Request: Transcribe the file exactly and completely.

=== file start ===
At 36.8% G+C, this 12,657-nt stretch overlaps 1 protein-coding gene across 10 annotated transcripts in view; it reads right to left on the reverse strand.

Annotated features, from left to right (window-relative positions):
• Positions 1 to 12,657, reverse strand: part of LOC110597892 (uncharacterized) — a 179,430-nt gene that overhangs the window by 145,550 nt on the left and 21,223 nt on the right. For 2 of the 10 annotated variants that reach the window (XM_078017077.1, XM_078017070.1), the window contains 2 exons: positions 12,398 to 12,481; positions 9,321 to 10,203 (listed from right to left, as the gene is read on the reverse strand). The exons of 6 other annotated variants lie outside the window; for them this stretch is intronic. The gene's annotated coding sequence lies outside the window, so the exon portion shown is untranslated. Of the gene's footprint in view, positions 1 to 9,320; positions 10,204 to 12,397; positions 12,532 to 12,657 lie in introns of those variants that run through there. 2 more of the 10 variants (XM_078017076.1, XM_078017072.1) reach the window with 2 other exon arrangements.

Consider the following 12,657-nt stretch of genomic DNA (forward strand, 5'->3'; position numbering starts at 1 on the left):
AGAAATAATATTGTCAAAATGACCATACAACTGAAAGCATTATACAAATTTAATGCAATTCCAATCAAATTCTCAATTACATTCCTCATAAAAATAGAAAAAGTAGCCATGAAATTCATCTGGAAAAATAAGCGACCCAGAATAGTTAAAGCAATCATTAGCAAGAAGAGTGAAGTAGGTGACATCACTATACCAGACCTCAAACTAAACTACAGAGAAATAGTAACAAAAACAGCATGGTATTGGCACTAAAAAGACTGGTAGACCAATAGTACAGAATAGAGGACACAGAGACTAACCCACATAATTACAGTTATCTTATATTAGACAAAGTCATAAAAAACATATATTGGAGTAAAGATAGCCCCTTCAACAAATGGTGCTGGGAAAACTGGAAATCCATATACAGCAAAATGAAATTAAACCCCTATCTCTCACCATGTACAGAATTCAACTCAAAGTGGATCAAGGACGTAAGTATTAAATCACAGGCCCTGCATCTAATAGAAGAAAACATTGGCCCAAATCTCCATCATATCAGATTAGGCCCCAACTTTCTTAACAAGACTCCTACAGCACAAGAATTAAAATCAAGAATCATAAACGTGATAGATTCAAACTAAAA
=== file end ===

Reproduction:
At 36.8% G+C, this 12,657-nt stretch overlaps 1 protein-coding gene across 10 annotated transcripts in view; it reads right to left on the reverse strand.

Annotated features, from left to right (window-relative positions):
• Positions 1 to 12,657, reverse strand: part of LOC110597892 (uncharacterized) — a 179,430-nt gene that overhangs the window by 145,550 nt on the left and 21,223 nt on the right. For 2 of the 10 annotated variants that reach the window (XM_078017077.1, XM_078017070.1), the window contains 2 exons: positions 12,398 to 12,481; positions 9,321 to 10,203 (listed from right to left, as the gene is read on the reverse strand). The exons of 6 other annotated variants lie outside the window; for them this stretch is intronic. The gene's annotated coding sequence lies outside the window, so the exon portion shown is untranslated. Of the gene's footprint in view, positions 1 to 9,320; positions 10,204 to 12,397; positions 12,532 to 12,657 lie in introns of those variants that run through there. 2 more of the 10 variants (XM_078017076.1, XM_078017072.1) reach the window with 2 other exon arrangements.

Consider the following 12,657-nt stretch of genomic DNA (forward strand, 5'->3'; position numbering starts at 1 on the left):
AGAAATAATATTGTCAAAATGACCATACAACTGAAAGCATTATACAAATTTAATGCAATTCCAATCAAATTCTCAATTACATTCCTCATAAAAATAGAAAAAGTAGCCATGAAATTCATCTGGAAAAATAAGCGACCCAGAATAGTTAAAGCAATCATTAGCAAGAAGAGTGAAGTAGGTGACATCACTATACCAGACCTCAAACTAAACTACAGAGAAATAGTAACAAAAACAGCATGGTATTGGCACTAAAAAGACTGGTAGACCAATAGTACAGAATAGAGGACACAGAGACTAACCCACATAATTACAGTTATCTTATATTAGACAAAGTCATAAAAAACATATATTGGAGTAAAGATAGCCCCTTCAACAAATGGTGCTGGGAAAACTGGAAATCCATATACAGCAAAATGAAATTAAACCCCTATCTCTCACCATGTACAGAATTCAACTCAAAGTGGATCAAGGACGTAAGTATTAAATCACAGGCCCTGCATCTAATAGAAGAAAACATTGGCCCAAATCTCCATCATATCAGATTAGGCCCCAACTTTCTTAACAAGACTCCTACAGCACAAGAATTAAAATCAAGAATCATAAACGTGATAGATTCAAACTAAAA